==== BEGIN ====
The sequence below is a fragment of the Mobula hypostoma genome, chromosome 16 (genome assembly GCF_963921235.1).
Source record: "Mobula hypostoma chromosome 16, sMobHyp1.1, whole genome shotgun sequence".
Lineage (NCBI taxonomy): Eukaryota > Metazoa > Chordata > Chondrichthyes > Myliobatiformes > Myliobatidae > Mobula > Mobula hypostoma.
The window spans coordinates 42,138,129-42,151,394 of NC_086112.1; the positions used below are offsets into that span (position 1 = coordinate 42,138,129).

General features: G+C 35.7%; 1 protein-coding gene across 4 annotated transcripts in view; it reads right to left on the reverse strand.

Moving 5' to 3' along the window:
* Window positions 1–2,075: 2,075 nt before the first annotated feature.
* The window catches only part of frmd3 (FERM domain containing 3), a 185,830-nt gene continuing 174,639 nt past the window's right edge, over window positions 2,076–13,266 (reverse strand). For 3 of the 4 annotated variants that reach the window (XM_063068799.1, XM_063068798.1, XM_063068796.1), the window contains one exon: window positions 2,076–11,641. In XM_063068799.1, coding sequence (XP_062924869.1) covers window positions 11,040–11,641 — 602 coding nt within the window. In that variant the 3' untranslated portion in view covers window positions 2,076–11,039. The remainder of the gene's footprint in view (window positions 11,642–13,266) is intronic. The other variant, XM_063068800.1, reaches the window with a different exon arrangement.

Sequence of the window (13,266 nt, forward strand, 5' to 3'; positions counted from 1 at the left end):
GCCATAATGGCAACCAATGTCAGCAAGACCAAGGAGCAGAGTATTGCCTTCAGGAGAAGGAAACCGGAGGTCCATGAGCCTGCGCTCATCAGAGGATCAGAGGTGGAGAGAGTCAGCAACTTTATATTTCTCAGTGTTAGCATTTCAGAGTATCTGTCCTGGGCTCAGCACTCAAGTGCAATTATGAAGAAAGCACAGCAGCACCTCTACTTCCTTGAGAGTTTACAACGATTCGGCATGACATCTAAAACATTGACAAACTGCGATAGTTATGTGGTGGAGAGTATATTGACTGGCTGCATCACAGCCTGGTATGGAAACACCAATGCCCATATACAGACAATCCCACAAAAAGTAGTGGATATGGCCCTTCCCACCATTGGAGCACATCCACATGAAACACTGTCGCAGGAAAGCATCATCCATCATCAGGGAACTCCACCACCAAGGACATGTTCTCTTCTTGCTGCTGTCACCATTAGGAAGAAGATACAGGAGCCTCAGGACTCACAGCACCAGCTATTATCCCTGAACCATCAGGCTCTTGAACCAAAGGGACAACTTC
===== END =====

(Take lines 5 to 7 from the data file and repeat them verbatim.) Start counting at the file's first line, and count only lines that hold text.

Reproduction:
General features: G+C 35.7%; 1 protein-coding gene across 4 annotated transcripts in view; it reads right to left on the reverse strand.

Moving 5' to 3' along the window:
* Window positions 1–2,075: 2,075 nt before the first annotated feature.